GST Q&A ‘ GST and deposits

Is GST applied on security deposits paid for the hiring of a facility?

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My question relates to deposits paid by Council to hire a facility.  Currently, when Council pays a deposit, GST is also paid.  It is my understanding that GST is not applied when a deposit is paid, but rather calculated after the service has been granted and the final balance is paid.  Some clarification would be appreciated.  Thanks.


Genuine security deposits are not treated as consideration for GST purposes, until such time that the deposit is either forfeited or applied as all/part of the consideration for the supply. Assuming the amount being paid is a genuine deposit, the deposit is not subject to GST (this is often referred to as ‘outside scope’, and technically it is not GST-free).

See Division 99 of the GST Act, and also GSTR 2006/2.

Division 99 contemplates two types of security deposit, referred to in GSTR 2006/2 as follows:

’15. One type of arrangement involves a contract for the purchase of real property, goods or services (a ‘purchase contract’), where the recipient pays a deposit to secure their obligations under the contract.

16.The other type of arrangement in which a security deposit may be paid involves a contract for the hire of goods, where the supplier requires a deposit (or bond) to be paid to secure the payment of periodic rental instalments and/or the return of the goods on time and in good condition. In this Ruling, we will refer to lease, rent, hire-only and bailment arrangements as ‘hire arrangements’.’

Paragraph 20 of the Ruling goes on to set out the features required for a deposit to be a security deposit covered by Division 99, namely:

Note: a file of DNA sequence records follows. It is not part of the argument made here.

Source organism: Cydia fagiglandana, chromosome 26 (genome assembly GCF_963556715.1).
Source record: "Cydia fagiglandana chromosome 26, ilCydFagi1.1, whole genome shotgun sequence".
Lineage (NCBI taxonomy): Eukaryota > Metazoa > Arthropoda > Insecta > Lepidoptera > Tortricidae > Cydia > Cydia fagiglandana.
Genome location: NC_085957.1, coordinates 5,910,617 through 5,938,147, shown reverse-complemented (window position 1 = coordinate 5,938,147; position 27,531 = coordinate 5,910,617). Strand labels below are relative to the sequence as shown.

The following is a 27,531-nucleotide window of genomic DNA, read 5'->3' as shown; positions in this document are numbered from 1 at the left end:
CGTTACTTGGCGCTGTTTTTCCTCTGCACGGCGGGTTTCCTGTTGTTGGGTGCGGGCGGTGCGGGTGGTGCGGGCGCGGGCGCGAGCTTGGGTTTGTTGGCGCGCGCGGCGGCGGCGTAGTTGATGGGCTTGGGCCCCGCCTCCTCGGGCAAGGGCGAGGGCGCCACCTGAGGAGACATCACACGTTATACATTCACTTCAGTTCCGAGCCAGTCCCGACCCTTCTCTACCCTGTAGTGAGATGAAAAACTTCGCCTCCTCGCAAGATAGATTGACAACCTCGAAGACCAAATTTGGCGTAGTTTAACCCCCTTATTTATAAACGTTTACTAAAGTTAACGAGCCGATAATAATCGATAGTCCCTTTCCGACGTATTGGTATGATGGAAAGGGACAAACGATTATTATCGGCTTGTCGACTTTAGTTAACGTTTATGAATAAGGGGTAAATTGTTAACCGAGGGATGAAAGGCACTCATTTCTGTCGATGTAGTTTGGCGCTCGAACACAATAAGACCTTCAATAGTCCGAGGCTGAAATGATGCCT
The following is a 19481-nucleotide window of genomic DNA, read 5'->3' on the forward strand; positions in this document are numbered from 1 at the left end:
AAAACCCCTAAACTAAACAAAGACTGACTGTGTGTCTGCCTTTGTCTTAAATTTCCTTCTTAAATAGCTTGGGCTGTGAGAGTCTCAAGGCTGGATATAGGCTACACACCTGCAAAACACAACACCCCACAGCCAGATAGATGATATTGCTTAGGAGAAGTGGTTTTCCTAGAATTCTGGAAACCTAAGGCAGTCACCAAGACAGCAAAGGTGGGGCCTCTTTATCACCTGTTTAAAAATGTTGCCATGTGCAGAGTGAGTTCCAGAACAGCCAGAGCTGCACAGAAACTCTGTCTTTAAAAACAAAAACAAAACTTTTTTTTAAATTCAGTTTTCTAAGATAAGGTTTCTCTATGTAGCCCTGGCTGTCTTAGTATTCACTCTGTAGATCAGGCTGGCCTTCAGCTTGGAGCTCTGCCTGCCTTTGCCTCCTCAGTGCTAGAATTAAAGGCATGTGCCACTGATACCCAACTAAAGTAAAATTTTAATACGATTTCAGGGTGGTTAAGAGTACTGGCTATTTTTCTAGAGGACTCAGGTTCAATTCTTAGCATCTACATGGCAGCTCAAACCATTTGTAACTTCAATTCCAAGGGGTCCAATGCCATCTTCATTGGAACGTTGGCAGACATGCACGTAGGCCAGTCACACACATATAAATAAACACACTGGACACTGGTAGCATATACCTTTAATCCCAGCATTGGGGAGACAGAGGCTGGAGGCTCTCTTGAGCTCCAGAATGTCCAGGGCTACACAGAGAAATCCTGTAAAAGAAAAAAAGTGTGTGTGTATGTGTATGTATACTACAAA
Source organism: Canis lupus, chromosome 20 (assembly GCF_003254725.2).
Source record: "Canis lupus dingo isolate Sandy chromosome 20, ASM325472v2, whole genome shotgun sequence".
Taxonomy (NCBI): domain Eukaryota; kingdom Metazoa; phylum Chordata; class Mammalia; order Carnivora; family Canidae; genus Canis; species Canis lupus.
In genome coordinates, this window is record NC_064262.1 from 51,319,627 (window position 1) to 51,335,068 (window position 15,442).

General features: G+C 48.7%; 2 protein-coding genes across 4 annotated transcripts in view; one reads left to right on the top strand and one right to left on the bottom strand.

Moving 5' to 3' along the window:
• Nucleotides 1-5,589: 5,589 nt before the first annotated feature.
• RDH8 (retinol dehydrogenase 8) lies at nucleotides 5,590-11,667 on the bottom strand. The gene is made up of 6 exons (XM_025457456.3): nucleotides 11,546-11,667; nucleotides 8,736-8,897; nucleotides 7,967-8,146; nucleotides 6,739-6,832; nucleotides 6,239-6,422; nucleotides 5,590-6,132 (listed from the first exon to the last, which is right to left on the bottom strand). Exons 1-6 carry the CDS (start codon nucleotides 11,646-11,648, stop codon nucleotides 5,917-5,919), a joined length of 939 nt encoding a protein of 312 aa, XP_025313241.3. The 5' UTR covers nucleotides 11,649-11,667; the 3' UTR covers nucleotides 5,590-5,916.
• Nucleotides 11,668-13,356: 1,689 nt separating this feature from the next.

’20. For a payment to be considered a ‘security deposit’ for the purposes of Division 99, it should have the following characteristics:

  • be held as a security for the performance of an obligation: see paragraphs 21 to 30;
  • the contract, conduct and intent of the parties to the contract must be consistent with the payment being a security deposit: see paragraphs 31 to 50;
  • be at risk of forfeiture upon failure to perform the obligation: see paragraphs 51 to 64; and
  • be a reasonable amount: see paragraphs 65 to 108.’

With regard to what is a reasonable security deposit for hire arrangements, see paragraphs 88 to 93 of the ruling:

‘A reasonable amount for a hire arrangement

88. The question of reasonableness for a security deposit under a hire arrangement is a question of fact. It is to be determined by looking at the arrangement entered into and the intention and conduct of the parties at the time of entry into the contract.

89. As the deposit in a hire arrangement is security against the late return of, non-return of, or damage to the hired goods, it may be reasonable for the deposit to be considerably higher than an amount which may be reasonable under a purchase contract. This is because the supplier carries a risk of the goods being damaged or the goods not being returned by the recipient.

90. What is reasonable as a deposit in a hire arrangement is always dependant upon the facts and circumstances of each particular arrangement. It is the Commissioner’s view that an amount is reasonable if it acts as an inducement to return the hired goods without undue wear and tear and does not include the hire fee within it.

Example 10: Hire of equipment

91. John hires some trestles, valued at $400, for two weeks from Bob’s Equipment Hire Services Ltd (BEHS). He pays a hire charge of $110, which is subject to the ordinary GST attribution rules. He also pays $220 as a security deposit knowing that all or part of this sum will be forfeited if he does not return the trestles.

92. In the circumstances the deposit is reasonable and is a security deposit.

93. When John returns the trestles on time and in good condition, his deposit is refunded to him. The return of the deposit does not have any GST consequences for either BEHS or John.’

Trust this helps.

Disclaimer: This article is based upon information available as at the time of publishing and may be subject to change.